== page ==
Not to be confused with a few other people named Bill Collins in the music business, this manager and songwriter's story is part of the legacy of the British rock band Badfinger. In the summer of 1966, he took over a combo which at that point was calling itself the Iveys. Among other chores, this group worked as a backing band for the pop vocalist David Garrick. The forward-thinking Collins encouraged the band to get into writing its own material, a form of advice that, once followed, kicks many a career into a high gear, while also resulting in mountains of ghastly songs. Since Ray Davies of the Kinks produced some of the early sessions involving original material by members of the Iveys, it can be assumed these efforts were at least reasonably good.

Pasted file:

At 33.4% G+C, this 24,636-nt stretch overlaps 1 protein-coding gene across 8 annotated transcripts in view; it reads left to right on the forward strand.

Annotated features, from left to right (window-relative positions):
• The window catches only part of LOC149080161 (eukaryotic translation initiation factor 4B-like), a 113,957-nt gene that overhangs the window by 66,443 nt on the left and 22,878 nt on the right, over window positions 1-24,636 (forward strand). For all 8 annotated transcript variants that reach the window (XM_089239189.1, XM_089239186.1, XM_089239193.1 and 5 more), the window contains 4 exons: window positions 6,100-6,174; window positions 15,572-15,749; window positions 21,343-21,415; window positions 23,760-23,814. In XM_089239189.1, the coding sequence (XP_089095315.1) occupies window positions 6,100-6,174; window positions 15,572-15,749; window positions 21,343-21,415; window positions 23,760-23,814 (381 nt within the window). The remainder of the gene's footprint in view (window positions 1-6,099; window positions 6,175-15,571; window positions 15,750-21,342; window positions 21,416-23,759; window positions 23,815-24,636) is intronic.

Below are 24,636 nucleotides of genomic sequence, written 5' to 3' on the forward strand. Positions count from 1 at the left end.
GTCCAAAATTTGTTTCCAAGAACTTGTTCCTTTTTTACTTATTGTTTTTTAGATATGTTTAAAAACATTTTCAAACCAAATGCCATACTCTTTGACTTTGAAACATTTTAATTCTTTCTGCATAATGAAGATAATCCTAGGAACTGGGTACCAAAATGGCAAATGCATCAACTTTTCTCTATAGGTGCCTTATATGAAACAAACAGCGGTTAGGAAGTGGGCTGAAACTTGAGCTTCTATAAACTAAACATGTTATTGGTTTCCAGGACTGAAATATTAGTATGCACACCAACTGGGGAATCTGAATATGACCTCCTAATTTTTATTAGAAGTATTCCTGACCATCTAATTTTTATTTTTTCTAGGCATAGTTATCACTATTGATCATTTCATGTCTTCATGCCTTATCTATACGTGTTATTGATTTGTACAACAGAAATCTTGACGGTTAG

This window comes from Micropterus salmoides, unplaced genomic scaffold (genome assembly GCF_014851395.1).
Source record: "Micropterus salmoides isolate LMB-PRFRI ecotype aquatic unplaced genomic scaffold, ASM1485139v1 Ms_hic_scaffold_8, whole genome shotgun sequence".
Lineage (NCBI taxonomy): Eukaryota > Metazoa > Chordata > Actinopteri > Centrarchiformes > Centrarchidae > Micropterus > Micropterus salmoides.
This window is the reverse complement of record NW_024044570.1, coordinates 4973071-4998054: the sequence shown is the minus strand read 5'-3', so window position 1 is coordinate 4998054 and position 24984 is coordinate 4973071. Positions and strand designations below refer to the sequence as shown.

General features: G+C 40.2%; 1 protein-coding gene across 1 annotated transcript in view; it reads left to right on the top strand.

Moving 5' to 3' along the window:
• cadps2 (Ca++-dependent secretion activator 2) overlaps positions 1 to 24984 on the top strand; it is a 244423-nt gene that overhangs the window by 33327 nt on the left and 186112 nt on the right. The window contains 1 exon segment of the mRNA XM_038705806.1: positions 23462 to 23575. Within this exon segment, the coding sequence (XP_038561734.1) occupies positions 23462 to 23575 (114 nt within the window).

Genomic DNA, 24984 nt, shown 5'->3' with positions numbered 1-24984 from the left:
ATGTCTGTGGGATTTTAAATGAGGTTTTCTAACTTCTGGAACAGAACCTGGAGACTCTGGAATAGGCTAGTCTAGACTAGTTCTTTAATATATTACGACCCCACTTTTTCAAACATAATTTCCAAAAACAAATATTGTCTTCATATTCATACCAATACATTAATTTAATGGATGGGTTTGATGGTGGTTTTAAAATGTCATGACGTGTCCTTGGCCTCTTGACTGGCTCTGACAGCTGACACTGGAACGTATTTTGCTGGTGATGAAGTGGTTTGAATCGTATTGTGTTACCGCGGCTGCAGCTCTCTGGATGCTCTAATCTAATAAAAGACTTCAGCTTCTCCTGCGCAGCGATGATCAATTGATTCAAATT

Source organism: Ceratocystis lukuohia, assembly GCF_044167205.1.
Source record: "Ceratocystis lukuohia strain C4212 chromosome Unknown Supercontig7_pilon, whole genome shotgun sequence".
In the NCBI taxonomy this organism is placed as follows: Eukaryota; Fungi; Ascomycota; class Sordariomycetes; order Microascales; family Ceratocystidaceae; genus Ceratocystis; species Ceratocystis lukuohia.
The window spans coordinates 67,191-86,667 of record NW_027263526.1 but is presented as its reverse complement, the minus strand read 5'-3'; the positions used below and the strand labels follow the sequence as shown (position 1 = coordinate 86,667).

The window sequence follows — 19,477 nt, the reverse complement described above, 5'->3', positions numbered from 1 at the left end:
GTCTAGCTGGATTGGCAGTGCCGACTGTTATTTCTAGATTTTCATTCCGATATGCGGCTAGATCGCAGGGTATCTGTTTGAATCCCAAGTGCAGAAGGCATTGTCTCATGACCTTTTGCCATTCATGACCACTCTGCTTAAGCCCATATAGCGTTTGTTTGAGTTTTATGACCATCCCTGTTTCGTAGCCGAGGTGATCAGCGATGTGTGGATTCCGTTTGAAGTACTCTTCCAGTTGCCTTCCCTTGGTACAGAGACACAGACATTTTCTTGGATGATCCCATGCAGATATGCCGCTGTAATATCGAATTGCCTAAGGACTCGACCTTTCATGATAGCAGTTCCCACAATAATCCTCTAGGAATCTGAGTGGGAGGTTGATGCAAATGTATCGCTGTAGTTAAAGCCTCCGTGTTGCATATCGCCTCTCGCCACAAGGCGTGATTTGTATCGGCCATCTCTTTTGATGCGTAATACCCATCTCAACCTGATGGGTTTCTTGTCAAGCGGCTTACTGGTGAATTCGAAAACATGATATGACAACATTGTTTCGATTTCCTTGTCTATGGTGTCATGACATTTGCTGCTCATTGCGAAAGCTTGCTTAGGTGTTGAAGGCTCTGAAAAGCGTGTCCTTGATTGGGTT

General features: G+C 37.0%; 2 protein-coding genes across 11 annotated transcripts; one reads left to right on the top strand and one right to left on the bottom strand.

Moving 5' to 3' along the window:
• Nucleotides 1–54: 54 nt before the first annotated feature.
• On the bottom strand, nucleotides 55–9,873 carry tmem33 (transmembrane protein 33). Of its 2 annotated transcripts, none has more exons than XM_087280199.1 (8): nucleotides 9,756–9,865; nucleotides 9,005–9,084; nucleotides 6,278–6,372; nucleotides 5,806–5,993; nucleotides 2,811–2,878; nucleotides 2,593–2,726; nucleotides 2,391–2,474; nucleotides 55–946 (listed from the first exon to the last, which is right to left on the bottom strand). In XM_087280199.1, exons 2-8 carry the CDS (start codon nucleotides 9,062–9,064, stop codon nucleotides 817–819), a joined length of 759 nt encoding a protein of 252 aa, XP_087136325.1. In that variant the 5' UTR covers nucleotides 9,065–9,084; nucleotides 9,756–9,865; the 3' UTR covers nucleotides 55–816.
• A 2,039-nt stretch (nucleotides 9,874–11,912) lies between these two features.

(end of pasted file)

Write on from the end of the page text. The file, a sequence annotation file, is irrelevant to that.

Collins got the band its contract with the ill-fated Apple Records and began to get co-writing credits on some of the material done under the new and improved name of Badfinger. His most famous credit is for "Without You," but there is a continuing debate among this band's scholars over whether Collins had anything to do with creating this song at all. Some sort of decision was made to share songwriting royalties for this song among all four members of the group and the manager -- maybe so none of them would think the song's title was personally directed. The majority of the more than 100 recordings of this song just credit Tom Evans and Pete Ham as the songwriters. The performing rights society ASCAP, however, announced a total of five names as songwriters at an important ceremony, annoying relatives of Evans and positively roasting those of Ham. A heart attack took Collins away in 2002, softening attitudes about this rock businessman who was often blamed for legal and financial doo-doo that is also part of the Badfinger story. In a Collins obituary, group member Mike Gibbons said, "Collins was our mentor and direction. Without him, Badfinger would have never been known as they are today. He will be sadly missed and never forgotten." ~ Eugene Chadbourne, Rovi